Italy has given the world a number of iconic brands. One of them is Maserati. After some tough years, the car company, now under the protection of Neptune himself, is riding on a wave of success.
At the end of the 19th century Rodolfo and Carolina Maserati had a son called Carlo. In 1881, Rodolfo, who worked on the railways as an engineer, had little idea that in the next seventeen years he’d have another six sons: Bindo, Alfieri I (who died in his first year), Alfieri II, Mario, Ettore, Ernesto. Although the railways in Italy were not entirely in their infancy, it was still an adventure working on them. It was the speed that thrilled Rodolfo. He gradually shared this passion and his ardour for technology with his sons. When his son Ernesto was born in 1894, the eldest son, Carlo, started his career. At seventeen he built his first single-cylinder engine. Three years later he equipped a bicycle with this engine and set off on the Brescia-Cremona-Mantua-Verona-Brescia car race. Thanks to this success he came into the viewfinder of Fiat, which employed him as a company test driver. In his time-off Carlo carried on designing engines. He mounted the new single-cylinder onto a wooden body, thus creating a car which is considered to be the first-ever Maserati.
In 1913 Alfieri II left Isotta and founded Societ
à Anonima Officine Alfieri Maserati with his own garage and workshop. Gradually, the other brothers joined him. At the outbreak of the First World War II Alfieri and Ettore had to join up and 17 year-old Ernetto had to run the family business. During the war the company manufactured aircraft engines. After the ravages of the war, the brothers vigorously set about developing the first true Maserati. It was high time to figure out a logo for the newly born car manufacturers. So Alfieri II decided to ask the youngest of the brothers, Mario, who was the only Maserati son to prefer the smell of paint to that of petrol. Mario was inspired by one of the symbols of the Italian city of Bologna – Neptune’s statue, with a trident. This symbol of power and élan thus became the logo of luxury sports cars to this day. Just like the blue and red colours.
In the first half of the twentieth century several iconic cars were born under the watchful gaze of the mythical ruler of the seas. Similarly a number of racing drivers gained fame under the Maserati colours. In 1933 the first special Grand Prix Maserati 8CM saw the light of day. The legendary Tazio Nuvolari drove this car to three victories. One of them was the Belgium Grand Prix. In subsequent years he had success in the Maserati 6C 34. And it is quite indicative that his last career victory was fought out in 1946 behind the steering wheel of a Maserati 4CL. Other racing heroes include Stirling Moss, Juan Manuel Fangi or Gigi Villoresi, who reigned during the 1937 Brno Grand Prix in the 6CM. In the late thirties, the company came under pressure from the emerging German brands. So, in 1937, the brothers decided to sell their shares to the Italian industrialist Adolfo Orsi, who managed the carmaker until 1968, when it was taken over by Citroën. But that was not the last change of ownership in Maserati’s history. Seven years later the former Argentinian racing driver Alejandro De Tomaso took over the maker. In 1993, Maserati became part of the Fiat Group, so at the end of the millennium it became the property of its long-time rival Ferrari. Now the prestigious Italian brand is the property of the consortium Fiat Chrysler Automobiles, NV.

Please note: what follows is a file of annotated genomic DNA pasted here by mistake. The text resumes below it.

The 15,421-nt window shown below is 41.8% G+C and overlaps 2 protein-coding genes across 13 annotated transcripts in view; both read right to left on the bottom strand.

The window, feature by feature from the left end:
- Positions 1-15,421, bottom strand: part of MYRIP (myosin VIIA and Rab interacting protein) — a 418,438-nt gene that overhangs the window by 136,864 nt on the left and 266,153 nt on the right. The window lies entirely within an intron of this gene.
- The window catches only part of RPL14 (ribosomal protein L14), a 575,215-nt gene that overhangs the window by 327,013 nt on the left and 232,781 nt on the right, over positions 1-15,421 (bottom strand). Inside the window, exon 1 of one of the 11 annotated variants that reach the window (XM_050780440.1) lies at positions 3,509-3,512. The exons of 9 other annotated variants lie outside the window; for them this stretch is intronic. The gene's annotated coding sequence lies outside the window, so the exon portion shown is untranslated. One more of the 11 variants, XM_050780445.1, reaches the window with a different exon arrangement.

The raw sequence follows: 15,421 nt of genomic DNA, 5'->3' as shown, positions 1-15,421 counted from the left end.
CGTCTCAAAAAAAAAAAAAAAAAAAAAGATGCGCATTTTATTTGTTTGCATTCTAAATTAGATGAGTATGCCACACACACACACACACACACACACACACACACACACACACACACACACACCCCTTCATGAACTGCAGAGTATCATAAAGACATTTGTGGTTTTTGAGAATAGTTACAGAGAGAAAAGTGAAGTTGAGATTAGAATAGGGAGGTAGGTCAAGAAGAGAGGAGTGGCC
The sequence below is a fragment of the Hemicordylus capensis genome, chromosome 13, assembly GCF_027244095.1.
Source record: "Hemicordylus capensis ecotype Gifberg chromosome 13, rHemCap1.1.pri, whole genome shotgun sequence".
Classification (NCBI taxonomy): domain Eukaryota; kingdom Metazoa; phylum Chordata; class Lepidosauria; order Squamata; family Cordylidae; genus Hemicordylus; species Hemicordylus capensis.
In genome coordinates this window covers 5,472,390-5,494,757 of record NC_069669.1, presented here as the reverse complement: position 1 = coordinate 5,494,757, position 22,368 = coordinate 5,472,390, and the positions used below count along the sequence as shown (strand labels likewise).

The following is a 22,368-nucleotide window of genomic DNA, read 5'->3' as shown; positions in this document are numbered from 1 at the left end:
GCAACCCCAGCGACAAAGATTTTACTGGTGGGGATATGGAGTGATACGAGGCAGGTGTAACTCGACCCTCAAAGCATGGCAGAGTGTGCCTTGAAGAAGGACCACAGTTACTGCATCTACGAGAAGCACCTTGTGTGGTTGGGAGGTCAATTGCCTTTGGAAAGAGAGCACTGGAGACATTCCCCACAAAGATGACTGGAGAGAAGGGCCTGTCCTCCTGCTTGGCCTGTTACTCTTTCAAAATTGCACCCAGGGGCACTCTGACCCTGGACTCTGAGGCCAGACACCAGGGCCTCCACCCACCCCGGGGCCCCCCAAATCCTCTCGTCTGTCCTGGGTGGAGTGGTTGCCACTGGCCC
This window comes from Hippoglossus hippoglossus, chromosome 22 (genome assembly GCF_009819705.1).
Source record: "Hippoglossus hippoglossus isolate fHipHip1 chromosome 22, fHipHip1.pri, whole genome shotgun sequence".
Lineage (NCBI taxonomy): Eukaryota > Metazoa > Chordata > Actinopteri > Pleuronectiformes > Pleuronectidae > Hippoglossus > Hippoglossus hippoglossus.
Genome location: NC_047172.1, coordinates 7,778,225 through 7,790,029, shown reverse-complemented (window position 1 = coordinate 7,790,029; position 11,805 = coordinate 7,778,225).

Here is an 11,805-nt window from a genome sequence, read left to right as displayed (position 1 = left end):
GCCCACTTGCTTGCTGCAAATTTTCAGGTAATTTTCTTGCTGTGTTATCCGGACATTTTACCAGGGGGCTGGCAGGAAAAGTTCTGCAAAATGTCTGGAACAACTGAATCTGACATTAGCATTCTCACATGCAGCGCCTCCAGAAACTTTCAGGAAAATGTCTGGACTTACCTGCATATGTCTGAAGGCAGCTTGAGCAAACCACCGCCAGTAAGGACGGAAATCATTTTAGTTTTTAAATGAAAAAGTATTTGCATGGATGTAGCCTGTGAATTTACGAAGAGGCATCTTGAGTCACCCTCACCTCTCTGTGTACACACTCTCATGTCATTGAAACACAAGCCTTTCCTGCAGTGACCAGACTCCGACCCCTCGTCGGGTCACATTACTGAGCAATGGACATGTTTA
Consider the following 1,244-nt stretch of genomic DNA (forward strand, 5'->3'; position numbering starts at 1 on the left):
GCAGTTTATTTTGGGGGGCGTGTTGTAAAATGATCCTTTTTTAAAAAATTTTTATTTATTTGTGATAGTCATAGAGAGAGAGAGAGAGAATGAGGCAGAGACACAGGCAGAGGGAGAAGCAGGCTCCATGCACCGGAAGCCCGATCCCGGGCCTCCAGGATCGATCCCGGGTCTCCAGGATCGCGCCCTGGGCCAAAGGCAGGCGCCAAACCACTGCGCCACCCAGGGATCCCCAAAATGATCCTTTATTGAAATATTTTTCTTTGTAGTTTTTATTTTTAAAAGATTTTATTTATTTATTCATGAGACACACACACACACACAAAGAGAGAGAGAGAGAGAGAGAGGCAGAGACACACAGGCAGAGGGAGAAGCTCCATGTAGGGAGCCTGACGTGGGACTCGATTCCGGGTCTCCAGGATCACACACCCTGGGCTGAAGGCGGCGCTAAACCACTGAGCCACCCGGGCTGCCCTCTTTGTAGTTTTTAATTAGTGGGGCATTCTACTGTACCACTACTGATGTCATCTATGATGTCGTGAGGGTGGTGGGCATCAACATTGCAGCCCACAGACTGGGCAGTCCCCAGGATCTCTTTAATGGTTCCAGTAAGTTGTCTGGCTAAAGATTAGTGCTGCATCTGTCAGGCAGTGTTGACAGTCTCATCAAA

For Maserati the second half of the twentieth century was not only about changes in ownership. Motorists could enjoy such machines as the powerful sports car of 1963 the Mistral, which was the first Maserati to be named after a wind. At the Turin car show in the same year Maserati shocked the world with the fastest sedan in the world – the Quattroporte. Two years later it was the Ghibli, which originated from the first mutual cooperation with designer Giorgetto Giugiaro. In 1971 Giugiaro shocked the world again with another model named after wind – the Bora. And we could go on. Maserati cars, as well as other luxury brands, attract the attention of celebrities and film-makers. There is the famous long-standing partnership with tenor Luciano Pavarotti. Maserati cars have played in several Bond films too. In the film Rocky III (1982), the boxer Balboa also drove a Quattroporte. And director David Cronenberg chose this model for his films The Fly (1982), and The Dead Zone (1983).
In the new millennium, Maserati is doing just fine. This year the carmaker with the trident on the bonnet celebrated its 100th anniversary in great shape. As a gift, in cooperation with Bulgari, it brought out a new edition of the luxury watches Octo Maserati. A gift for the brand’s fans is also the Quattroporte Zegna Limited Edition with just 100 being made. Maserati is making more cars than ever, last year it was 15,400; it is expanding the range of its models. The current GranCabrio, GranTurismo, Quattroporte and Ghibli should be joined by the SUV Levante next year and the Alfieri coupé in 2016. It is ranked 20th among the top Italian brands according to their value. And the ambitious plans don’t stop there. By 2018 Maserati plans to produce 75,000 cars a year.